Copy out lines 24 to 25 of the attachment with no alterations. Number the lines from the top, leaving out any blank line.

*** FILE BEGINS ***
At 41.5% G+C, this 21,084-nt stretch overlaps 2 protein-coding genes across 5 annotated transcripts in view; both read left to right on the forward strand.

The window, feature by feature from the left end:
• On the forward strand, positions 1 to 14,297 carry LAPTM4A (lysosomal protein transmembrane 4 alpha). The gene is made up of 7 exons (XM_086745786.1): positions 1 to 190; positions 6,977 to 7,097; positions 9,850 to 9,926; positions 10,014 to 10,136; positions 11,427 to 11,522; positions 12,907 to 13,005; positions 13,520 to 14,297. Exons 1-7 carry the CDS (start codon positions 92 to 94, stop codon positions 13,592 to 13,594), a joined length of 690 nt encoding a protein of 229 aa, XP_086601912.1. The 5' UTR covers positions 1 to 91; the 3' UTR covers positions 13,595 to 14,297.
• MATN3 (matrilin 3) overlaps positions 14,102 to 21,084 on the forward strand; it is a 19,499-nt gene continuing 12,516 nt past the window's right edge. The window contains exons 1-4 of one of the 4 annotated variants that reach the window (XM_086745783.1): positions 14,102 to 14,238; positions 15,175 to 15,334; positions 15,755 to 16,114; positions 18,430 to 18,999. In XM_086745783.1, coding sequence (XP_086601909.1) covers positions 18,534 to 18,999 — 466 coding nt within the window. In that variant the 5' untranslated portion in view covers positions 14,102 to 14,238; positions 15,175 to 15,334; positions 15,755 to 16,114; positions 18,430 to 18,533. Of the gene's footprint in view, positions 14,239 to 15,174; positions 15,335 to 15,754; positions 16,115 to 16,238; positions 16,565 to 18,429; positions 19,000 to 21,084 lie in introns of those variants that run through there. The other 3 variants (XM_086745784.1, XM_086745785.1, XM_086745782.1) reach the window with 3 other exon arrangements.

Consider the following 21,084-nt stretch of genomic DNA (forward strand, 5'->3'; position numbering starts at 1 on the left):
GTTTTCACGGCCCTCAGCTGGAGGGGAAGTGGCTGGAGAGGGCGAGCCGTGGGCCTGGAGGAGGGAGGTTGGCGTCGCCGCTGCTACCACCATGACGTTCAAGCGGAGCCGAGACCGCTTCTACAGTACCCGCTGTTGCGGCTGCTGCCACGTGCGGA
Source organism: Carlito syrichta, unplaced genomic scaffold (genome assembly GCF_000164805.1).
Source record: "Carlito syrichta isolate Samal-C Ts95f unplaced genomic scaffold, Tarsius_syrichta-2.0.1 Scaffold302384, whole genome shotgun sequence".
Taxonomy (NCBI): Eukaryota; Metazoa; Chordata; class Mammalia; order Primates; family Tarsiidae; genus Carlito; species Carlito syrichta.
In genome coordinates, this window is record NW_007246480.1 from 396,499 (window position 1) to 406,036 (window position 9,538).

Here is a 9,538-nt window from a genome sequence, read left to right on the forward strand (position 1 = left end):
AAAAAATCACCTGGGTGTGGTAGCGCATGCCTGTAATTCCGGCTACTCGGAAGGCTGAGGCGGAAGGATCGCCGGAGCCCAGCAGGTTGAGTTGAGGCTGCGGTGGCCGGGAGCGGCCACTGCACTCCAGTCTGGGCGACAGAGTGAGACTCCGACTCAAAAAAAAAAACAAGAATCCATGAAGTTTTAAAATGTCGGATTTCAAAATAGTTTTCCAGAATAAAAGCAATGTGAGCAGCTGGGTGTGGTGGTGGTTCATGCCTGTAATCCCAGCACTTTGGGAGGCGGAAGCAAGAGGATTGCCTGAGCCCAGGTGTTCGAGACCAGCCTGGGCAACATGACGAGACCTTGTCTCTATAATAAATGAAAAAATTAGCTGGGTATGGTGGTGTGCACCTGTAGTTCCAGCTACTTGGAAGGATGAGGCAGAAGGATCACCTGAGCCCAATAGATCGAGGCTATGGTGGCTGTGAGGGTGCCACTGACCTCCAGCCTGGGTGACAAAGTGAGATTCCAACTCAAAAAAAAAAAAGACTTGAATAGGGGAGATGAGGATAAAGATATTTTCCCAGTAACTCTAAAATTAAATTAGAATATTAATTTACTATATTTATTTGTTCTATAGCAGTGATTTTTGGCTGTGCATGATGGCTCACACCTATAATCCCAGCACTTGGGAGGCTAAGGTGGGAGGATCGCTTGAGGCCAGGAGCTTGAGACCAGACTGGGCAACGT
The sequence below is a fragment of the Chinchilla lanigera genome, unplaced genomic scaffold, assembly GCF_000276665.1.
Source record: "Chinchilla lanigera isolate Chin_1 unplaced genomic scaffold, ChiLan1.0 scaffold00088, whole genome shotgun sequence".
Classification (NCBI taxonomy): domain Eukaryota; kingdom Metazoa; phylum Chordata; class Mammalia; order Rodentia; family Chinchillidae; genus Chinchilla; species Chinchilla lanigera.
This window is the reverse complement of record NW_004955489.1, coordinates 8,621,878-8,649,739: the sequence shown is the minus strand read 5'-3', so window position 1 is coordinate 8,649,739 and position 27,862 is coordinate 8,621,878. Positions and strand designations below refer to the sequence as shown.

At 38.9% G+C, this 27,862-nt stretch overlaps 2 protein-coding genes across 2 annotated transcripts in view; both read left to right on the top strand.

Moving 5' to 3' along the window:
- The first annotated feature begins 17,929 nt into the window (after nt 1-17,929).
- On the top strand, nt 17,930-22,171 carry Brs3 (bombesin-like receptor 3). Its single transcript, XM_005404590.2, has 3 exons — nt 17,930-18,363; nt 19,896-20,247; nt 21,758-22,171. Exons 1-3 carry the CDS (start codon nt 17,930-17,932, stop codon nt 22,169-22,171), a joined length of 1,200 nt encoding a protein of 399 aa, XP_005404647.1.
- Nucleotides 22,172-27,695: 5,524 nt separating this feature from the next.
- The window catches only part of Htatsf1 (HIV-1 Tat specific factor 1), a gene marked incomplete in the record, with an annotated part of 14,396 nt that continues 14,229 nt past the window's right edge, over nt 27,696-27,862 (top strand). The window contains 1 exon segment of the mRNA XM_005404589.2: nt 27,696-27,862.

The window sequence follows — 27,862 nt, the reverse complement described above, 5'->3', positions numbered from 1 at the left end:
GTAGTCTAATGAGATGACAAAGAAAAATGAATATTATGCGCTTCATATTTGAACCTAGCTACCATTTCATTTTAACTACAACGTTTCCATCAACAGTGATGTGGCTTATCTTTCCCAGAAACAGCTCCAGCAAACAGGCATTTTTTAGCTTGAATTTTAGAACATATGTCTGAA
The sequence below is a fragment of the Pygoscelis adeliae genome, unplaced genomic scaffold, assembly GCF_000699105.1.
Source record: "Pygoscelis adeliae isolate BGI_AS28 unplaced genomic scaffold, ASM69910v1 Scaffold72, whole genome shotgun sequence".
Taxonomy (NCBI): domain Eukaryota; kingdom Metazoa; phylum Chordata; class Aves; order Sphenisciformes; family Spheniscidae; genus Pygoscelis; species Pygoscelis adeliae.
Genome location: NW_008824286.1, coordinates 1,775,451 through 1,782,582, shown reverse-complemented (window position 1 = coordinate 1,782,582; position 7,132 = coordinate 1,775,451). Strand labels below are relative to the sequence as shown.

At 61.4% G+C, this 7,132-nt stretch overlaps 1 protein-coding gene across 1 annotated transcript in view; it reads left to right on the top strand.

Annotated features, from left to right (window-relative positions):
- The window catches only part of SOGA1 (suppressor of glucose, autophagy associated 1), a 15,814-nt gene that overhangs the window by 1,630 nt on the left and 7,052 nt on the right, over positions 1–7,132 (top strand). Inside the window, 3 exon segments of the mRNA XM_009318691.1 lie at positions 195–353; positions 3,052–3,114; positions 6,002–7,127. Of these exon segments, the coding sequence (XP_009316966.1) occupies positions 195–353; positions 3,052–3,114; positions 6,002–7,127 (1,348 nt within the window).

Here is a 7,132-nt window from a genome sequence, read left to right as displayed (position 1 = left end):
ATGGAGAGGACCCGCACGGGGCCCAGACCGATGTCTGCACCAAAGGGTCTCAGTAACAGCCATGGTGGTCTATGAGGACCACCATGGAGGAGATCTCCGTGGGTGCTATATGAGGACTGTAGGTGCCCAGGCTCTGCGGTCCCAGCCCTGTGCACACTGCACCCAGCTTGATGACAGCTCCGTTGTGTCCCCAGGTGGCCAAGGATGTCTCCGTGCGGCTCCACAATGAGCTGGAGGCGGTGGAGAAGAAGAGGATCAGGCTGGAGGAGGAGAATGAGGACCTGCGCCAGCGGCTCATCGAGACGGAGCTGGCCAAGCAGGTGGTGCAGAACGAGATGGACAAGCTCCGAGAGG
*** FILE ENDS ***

GTAGTCTAATGAGATGACAAAGAAAAATGAATATTATGCGCTTCATATTTGAACCTAGCTACCATTTCATTTTAACTACAACGTTTCCATCAACAGTGATGTGGCTTATCTTTCCCAGAAACAGCTCCAGCAAACAGGCATTTTTTAGCTTGAATTTTAGAACATATGTCTGAA
The sequence below is a fragment of the Pygoscelis adeliae genome, unplaced genomic scaffold, assembly GCF_000699105.1.